He was not the sort of man any self-respecting girl could take home to meet the parents. And he was probably the sort of neighbour who, if he moved in next door, your lawn would die overnight.
But, to be fair, it wasn’t for nothing that Sweyn Asliefsson was known as the ‘ultimate’ Viking. For many he was simply the ‘skullcrusher’. He was the classic swashbuckler who dominated the Viking Age. His marauding 12th-century exploits are vividly detailed in the Nordic sagas, including the Saga of the Icelanders and the Orkneyinga Saga.
Egil’s Saga describes him as a sea king who wintered in Gairsay along with his retinue of eighty men. “His drinking hall was so big,” it noted, “that there was nothing in Orkney to compare with it”.
Come spring time, after months of carousing and once their crops were sown – because they were also farmer types – they would set off on their notorious plundering trips. They always returned at harvest time to reap their crops and plan their next escapade.
No-one was safe when Sweyn Asliefsson and his dastardly cronies were on the high seas. Amongst his motley crew were vile felons with names like Harold the Wicked, Thorstein the Red, Aud the Deep Minded, Skinver the Stout and Ljot the Renegade… These were no jaunty sea cadets but were essentially ruthless robbers who used grievous bodily harm to make a living.
It’s not as widely known, as I believe it should be, that their story is also intrinsically part of the heritage of Caithness.
During the Viking Age, a period of 300 years from say the ninth to the 13th centuries, our county’s story was inextricably interlinked with that of Orkney especially, and Shetland. The Earls of Orkney, whose province we were part of, were the proxy rulers acting on behalf of the kings of Norway.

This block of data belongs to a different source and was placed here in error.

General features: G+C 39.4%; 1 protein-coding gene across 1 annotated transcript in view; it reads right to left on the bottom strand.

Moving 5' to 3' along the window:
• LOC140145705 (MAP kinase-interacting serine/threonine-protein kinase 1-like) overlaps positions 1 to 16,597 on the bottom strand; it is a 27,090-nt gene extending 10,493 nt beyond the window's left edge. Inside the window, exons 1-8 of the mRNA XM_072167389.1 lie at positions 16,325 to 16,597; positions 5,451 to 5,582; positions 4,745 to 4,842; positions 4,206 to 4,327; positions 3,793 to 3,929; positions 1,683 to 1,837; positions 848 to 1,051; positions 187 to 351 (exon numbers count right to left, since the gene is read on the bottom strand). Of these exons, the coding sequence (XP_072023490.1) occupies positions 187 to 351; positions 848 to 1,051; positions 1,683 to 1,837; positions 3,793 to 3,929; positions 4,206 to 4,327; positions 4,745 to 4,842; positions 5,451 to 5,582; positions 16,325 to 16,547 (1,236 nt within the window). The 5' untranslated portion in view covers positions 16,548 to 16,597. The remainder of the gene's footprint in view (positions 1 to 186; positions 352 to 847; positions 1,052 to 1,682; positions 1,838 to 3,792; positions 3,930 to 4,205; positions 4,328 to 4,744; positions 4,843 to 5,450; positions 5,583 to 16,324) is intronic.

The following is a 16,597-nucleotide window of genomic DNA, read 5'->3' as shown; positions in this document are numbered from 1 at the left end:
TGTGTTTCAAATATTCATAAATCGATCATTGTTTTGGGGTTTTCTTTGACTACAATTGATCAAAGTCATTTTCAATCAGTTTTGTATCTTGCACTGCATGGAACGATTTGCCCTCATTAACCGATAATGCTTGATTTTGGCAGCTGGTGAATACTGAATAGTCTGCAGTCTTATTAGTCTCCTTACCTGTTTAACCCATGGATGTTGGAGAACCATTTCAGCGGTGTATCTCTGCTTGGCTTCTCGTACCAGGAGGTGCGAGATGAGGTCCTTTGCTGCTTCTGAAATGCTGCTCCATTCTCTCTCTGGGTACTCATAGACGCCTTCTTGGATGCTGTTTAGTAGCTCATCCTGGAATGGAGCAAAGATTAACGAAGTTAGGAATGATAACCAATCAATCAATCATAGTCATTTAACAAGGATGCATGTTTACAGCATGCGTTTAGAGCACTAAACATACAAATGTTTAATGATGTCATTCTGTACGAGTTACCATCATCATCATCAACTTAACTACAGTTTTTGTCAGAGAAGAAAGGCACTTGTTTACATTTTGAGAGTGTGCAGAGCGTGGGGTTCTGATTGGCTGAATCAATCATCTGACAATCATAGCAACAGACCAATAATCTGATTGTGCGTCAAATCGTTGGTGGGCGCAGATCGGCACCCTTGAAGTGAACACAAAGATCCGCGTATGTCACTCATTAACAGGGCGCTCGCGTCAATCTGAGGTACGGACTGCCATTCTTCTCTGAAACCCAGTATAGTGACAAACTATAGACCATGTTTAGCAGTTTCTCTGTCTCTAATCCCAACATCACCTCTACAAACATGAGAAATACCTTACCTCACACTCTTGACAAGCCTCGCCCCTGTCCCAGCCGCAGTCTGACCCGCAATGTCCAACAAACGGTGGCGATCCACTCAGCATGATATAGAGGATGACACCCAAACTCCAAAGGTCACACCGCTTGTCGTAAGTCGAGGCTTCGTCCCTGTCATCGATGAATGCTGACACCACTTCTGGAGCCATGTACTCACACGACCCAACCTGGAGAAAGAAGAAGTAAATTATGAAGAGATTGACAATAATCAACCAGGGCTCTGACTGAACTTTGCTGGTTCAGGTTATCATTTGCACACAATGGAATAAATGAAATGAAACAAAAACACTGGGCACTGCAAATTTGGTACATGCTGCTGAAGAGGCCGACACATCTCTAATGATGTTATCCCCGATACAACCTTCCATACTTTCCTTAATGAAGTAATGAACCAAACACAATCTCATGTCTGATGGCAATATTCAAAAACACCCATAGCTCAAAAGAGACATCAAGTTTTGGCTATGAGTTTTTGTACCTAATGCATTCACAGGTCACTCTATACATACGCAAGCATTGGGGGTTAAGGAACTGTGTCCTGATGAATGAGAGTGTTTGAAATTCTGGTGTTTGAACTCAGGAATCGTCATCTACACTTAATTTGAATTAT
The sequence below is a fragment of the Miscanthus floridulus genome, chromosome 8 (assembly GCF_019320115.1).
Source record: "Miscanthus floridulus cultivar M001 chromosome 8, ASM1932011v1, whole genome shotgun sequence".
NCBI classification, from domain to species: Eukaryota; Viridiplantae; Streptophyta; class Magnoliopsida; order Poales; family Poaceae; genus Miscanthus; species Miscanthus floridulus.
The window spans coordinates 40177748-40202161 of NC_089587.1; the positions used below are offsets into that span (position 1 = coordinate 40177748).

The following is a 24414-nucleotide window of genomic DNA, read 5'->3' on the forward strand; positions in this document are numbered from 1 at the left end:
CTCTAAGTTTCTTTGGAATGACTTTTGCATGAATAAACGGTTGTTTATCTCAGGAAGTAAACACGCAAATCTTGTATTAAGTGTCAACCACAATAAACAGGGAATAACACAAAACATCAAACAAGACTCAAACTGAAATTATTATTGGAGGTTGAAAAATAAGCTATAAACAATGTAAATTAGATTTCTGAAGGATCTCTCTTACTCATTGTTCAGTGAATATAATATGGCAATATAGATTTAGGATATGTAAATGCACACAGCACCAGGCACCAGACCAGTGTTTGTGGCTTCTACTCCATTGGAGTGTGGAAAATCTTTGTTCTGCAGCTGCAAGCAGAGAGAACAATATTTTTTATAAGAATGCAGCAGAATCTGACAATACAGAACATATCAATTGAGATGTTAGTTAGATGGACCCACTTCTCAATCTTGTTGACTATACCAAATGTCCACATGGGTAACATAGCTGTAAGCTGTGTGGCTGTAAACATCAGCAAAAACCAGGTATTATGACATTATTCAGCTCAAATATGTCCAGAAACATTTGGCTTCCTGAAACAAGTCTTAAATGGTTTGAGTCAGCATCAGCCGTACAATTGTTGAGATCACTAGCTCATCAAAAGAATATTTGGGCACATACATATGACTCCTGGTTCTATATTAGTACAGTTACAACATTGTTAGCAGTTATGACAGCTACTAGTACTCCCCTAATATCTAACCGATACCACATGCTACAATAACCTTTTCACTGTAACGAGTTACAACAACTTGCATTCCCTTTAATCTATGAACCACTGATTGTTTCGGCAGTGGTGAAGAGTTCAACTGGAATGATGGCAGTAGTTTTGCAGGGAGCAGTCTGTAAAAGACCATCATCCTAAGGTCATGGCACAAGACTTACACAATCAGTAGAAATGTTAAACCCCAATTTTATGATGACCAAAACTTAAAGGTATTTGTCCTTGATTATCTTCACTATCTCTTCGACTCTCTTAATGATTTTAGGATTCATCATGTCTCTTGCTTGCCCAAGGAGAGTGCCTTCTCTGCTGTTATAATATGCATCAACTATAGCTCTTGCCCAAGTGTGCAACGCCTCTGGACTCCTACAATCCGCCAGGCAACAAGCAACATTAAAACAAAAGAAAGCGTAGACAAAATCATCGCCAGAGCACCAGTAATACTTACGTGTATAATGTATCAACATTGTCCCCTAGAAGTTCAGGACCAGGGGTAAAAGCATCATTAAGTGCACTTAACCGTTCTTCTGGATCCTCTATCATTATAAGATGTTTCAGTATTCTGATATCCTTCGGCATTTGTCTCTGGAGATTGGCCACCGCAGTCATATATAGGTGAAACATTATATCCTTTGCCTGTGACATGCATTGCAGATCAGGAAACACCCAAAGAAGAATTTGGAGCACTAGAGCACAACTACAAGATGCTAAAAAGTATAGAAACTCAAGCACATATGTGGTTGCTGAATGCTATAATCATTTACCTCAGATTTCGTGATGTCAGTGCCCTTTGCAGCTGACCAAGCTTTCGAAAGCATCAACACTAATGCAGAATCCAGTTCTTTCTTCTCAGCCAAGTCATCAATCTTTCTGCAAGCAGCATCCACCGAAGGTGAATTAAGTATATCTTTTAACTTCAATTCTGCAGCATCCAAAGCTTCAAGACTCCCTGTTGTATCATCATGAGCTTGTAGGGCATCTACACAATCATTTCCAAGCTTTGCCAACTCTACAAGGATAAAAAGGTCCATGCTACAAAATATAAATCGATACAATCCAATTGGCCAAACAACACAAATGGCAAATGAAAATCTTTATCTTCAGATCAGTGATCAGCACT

Not only were they in the very thick of it but we were all, back then, at the centre of unfolding events. It is not for nothing that our neighbouring county is called Sutherland, the souther lands…
How different nowadays that we often get referred to as the far north, as if we are some sort of remote outpost of the empire. But in the good old medieval days this is where it all happened and from where other events radiated.
Sweyn also had his own pad in Caithness. It has the remarkable name of Lambaborg, although modernity prefers to call it Buchollie castle. It is located on the wild and forbidding coastline just south of Freswick bay.
Calder’s History of Caithness describes the setting as “a more gloomy and solitary place to have been lived in is hardly possible to conceive, with nothing but bare rugged rocks on the one hand, and the monotonous prospect of a seemingly interminable ocean on the other. In the winter season, and particularly during a storm from the East, when the wind and waves battled in tremendous fury around it, it must have been a frightful residence”.
A frightful residence! I like that. Which is more than can be said of the locals’ viewpoint at the time…. The Orkneyinga Saga considered Lambaborg as a ‘safe stronghold, stoutly built’. It noted that the ultimate Viking “committed many a robbery in Caithness, taking the loot into their stronghold, and so became thoroughly unpopular”.
SOURCE: John O’Groat Jounal
“The Viking skullcrusher – Sweyn Asliefsson – had a Caithness place of his own”. John O’Groat Jounal. Cape Town. 16 may 2021. 17 may 2021. <https://www.johnogroat-journal.co.uk/news/the-viking-skullcrusher-sweyn-asliefsson-had-a-caithness-237566/>.
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